Saturday, November 5, 2011


Fine Woodworking has included my bench(more here)in their latest issue, Tools and Shops #223, page 83! Here's a link to the online post. I'm pretty excited about it, getting into FWW has been a goal of mine for quite a while now.

Original Sketchup Concept

I've been using the bench for almost two years now. It's performed as I'd hoped. I don't use the ebony guides in the vise for aligning stock, a bevel gauge works better, but I still use them for setting the gauge. The main argument against workbench tool storage is that as soon as you clamp stock to the front of the bench, the drawers are inaccessible. The fear is that a tool will be needed, necessitating the unclamping of the workpiece. This has happened to me a total of three times in the last two years, and moving the part isn't a big deal at all.

I don't use the Tucker very often, the Twin-Screw end vise is the one I use 90% of the time. However, it has saved me a lot of grief from the other 10%. It excels at oddball jobs, and I love it for rasp, spokeshave, and carving work. It's a luxury I'd have a very hard time giving up.

Now that I've used one, I recommend a tool tray highly. Those who complain that they just collect chips don't clean up enough.

There are two things I'd change. I'd like the top a little wider and a little longer. I'd have one less top shallow drawer and I'd apply the space to the bottom largest. I can't get a #7 bench plane to fit unless I grind 1/16" off the top of the iron.

All told I'm very pleased with it. I still catch myself looking at it, and it's a real conversation piece with clients.

Tuesday, October 18, 2011

Test Drive

So school's going well, I'm really enjoying it. I'm challenged, and it's fun. I unfortunately don't have much time for the woodshop, but I have been able to make a few shavings.

It turns out that John Economaki is a friend of a friend of mine. Through a tool trade he made, I was able to test drive the Bridge City Tool Works VP-60 Variable Pitch Plane.

This is the Limited Edition Tool for 2005, number 391 of 400.

The frog is adjustable from to 30° to 60°, and the iron is mounted either bevel down or bevel up, giving an attack angle range of 30° to 90°. Lateral adjustments are made by the side wheels.

The iron is impressive, 1/4" thick, 2 1/8" wide, and optically ground on both faces. Lapping only worsens the finish, the only time the back is stoned is when removing a honing burr.

The sides and sole are held together with double dovetails. The sole has adjustable mouths, both before and after the iron.

The adjustments are made with dovetailed gibs, and held with screws.

Cocobolo knob and tote, infilled lever cap and depth adjustment screws.

Rather than a chipbreaker the VP-60 has a articulated lever cap and a pressure bar. The bar clamps down on the iron close to the edge to hold it and dampen vibration.

This plane performs as promised, and does it while looking good. I was able to take fine shavings in several different situations at their appropriate angle of attack. However, I found making transitions and setting up the plane difficult and time consuming. The lever cap screw requires a setting I would consider quite loose, overtightening causes the sole to lift off the workpiece. It worked fine once I understood this, but it was very frustrating before I did. The articulated lever cap and the pressure bar take some getting used to, and are difficult to dial in when you're inexperienced to the plane. I almost gave up on several occasions. I would've preferred a Norris or Bailey style lateral adjuster over the side wheels, but once accustomed to them they work well.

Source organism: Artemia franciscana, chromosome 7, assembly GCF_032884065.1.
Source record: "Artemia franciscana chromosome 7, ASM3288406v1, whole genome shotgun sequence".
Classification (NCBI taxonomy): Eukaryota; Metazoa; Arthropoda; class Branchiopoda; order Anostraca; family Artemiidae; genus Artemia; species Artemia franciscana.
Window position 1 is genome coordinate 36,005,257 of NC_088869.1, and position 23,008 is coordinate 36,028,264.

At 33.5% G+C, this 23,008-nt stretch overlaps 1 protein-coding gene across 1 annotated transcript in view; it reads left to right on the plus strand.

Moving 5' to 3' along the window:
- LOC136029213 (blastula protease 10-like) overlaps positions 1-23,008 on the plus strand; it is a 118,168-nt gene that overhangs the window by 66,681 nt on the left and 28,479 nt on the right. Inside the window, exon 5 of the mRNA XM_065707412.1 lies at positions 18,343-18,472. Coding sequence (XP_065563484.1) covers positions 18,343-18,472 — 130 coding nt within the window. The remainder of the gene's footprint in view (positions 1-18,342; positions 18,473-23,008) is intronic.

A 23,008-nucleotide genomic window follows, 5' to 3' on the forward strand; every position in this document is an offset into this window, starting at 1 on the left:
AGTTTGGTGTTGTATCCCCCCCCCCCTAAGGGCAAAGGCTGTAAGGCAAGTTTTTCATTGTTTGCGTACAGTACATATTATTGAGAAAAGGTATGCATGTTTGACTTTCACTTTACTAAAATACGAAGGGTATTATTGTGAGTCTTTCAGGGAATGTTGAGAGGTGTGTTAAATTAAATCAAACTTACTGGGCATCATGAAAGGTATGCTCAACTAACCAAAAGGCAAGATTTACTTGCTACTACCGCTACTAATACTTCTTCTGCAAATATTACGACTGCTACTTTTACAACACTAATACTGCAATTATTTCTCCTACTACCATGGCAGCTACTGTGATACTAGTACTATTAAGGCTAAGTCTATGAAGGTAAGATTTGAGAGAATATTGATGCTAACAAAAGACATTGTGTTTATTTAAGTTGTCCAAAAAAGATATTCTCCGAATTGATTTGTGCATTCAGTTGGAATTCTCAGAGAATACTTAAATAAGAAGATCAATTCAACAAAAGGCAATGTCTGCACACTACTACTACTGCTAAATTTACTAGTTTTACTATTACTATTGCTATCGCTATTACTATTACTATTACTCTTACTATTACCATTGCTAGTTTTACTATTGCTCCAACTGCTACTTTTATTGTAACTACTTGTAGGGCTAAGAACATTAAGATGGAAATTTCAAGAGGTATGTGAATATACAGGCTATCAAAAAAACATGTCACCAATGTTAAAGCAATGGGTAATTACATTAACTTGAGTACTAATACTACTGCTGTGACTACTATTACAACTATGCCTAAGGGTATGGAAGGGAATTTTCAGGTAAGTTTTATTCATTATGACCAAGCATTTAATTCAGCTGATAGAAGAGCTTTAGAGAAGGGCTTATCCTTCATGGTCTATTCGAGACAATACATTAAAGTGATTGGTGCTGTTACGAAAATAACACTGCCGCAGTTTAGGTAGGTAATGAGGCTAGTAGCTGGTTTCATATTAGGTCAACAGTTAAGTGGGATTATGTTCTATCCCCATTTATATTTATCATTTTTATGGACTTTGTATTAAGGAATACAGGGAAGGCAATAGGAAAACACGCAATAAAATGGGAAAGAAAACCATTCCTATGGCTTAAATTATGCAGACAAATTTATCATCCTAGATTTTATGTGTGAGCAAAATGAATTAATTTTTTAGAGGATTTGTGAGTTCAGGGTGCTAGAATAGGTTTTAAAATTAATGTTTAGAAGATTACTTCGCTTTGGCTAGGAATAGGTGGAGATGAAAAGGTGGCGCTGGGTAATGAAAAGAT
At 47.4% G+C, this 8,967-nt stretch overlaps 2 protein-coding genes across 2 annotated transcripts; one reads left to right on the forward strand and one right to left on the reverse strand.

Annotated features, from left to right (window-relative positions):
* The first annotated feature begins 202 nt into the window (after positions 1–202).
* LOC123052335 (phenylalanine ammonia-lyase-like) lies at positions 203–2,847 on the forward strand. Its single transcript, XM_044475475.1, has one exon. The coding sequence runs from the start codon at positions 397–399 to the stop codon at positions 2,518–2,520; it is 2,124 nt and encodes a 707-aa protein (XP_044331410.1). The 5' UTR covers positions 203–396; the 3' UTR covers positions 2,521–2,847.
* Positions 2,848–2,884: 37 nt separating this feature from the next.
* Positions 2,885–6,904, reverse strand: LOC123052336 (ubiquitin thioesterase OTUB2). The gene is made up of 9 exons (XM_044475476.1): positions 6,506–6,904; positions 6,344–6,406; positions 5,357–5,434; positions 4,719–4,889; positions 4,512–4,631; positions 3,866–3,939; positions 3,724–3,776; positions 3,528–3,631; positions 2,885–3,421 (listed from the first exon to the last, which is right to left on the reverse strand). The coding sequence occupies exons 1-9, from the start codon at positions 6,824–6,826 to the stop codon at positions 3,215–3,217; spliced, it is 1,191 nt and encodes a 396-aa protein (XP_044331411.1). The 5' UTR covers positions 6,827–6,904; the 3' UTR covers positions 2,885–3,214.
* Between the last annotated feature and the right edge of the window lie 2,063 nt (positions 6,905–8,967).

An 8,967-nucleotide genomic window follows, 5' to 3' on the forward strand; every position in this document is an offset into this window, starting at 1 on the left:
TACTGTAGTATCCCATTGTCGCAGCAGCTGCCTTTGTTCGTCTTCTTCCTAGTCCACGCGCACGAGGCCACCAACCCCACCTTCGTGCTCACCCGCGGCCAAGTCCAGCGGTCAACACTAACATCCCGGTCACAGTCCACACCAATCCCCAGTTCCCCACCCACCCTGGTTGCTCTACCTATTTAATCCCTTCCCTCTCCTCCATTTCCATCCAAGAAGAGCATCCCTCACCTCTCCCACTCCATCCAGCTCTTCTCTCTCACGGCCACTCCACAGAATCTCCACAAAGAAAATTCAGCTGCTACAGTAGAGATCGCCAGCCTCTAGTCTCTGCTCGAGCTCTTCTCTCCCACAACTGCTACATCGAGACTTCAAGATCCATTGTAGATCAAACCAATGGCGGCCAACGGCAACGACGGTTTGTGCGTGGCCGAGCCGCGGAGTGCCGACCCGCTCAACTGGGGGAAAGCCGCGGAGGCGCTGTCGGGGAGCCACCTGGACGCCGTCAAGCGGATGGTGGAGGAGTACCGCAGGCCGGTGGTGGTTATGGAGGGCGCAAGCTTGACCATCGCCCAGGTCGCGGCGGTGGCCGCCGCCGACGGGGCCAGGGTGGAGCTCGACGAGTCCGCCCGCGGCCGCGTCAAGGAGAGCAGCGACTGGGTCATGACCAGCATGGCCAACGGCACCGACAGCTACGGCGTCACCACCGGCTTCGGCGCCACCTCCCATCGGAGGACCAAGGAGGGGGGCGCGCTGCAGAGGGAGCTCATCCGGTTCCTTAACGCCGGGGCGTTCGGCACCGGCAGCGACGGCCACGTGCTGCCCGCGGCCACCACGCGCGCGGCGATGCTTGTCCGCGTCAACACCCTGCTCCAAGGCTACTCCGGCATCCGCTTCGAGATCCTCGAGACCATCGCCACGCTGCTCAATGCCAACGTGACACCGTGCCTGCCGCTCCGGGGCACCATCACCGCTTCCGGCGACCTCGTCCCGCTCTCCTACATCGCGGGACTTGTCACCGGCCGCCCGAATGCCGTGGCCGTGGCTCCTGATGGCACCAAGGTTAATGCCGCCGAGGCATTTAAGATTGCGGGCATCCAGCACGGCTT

The VP-60 works well in all types of cutting situations. However, I feel that the switch between angles takes too long to want to do it often. Several dedicated planes could be purchased for the same money. This plane isn't a rational or justifiable purchase by any means, however, that doesn't kill my lust for it. It's beautiful, appreciated by both my wood and metal working friends. I'm fortunate to have been able to try it out. You should see what it can do to birds eye maple.

Tuesday, September 13, 2011

Monday, September 12, 2011

What's Happening

Over the last five or six years I have been finding myself more and more interested in the Machinists trade. It stems from my obsession with antique woodworking machinery, while rebuilding them and investigating ways to make parts and do repairs. This summer I decided that it was a good time in my life for a change, so I'm taking a pre-employment machinists course with intent to become a journeyman.
Woodworking isn't my first trade, I spent the first ten years of my working life as an apiculturist. I grew up around honeybees, my earliest clear memory is being stung while watching the 1984 Olympics in Los Angeles. We didn't have a honeyhouse at the time, and my parents were extracting in the kitchen.
Beekeeping opened some interesting doors for me. After high school I earned my Certificate of Apiculture at Fairview College, Fairview, Alberta. From there I did some queen rearing and pollination work in California, worked for the largest honey producer in Saskatchewan, and maintained the research colonies and assisted students at Simon Fraser University.
After I returned home to Saskatchewan I decided to persue woodworking. It was my favourite activity by far in high school, I used to feel like I was getting away with a scam because I received credit for doing something I enjoyed. I managed after a lot of pestering to land a job at Works of Art Furniture, the finest local shop. There I've spent the last ten years loving my job and growing my skills.